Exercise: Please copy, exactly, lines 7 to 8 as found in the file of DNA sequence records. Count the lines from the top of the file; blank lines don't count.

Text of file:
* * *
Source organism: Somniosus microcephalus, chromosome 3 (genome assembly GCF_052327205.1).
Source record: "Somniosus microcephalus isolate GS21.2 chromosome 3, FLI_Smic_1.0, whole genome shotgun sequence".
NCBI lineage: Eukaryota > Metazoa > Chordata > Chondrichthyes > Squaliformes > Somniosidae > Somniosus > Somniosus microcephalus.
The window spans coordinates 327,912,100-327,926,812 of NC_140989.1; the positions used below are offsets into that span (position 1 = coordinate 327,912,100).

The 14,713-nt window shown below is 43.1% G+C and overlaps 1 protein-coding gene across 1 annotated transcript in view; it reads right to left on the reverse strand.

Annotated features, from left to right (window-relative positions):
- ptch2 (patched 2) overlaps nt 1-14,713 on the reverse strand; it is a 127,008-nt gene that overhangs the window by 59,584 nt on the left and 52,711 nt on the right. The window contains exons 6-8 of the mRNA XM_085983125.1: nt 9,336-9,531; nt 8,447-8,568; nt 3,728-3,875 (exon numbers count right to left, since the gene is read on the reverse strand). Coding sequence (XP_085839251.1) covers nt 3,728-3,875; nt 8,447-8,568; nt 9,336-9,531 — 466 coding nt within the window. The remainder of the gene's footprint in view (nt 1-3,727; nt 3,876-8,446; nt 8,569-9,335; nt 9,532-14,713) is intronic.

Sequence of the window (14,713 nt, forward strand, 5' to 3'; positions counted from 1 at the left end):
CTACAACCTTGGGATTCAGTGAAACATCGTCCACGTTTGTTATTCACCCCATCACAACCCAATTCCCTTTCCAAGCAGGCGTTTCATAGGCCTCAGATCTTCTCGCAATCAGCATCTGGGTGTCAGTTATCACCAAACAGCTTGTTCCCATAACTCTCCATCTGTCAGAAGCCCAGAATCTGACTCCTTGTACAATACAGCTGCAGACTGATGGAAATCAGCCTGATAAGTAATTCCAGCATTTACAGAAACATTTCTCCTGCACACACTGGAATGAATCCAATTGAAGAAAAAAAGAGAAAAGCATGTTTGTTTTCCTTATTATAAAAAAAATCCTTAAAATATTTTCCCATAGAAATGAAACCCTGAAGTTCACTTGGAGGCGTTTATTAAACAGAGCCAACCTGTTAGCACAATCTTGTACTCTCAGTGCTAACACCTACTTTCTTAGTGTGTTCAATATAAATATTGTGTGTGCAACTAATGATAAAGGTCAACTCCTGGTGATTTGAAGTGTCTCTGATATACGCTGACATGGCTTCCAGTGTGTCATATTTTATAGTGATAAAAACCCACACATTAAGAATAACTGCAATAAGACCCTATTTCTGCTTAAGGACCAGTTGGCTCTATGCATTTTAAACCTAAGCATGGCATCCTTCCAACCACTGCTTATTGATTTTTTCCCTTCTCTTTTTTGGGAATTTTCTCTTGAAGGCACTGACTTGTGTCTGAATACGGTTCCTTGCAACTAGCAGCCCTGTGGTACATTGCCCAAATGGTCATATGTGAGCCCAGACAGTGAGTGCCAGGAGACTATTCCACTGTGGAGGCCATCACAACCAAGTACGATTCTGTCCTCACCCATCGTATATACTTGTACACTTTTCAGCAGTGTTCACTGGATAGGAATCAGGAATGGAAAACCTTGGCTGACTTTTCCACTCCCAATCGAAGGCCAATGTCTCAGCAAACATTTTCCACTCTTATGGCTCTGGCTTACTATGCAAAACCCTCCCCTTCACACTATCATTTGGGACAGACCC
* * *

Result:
- ptch2 (patched 2) overlaps nt 1-14,713 on the reverse strand; it is a 127,008-nt gene that overhangs the window by 59,584 nt on the left and 52,711 nt on the right. The window contains exons 6-8 of the mRNA XM_085983125.1: nt 9,336-9,531; nt 8,447-8,568; nt 3,728-3,875 (exon numbers count right to left, since the gene is read on the reverse strand). Coding sequence (XP_085839251.1) covers nt 3,728-3,875; nt 8,447-8,568; nt 9,336-9,531 — 466 coding nt within the window. The remainder of the gene's footprint in view (nt 1-3,727; nt 3,876-8,446; nt 8,569-9,335; nt 9,532-14,713) is intronic.

Sequence of the window (14,713 nt, forward strand, 5' to 3'; positions counted from 1 at the left end):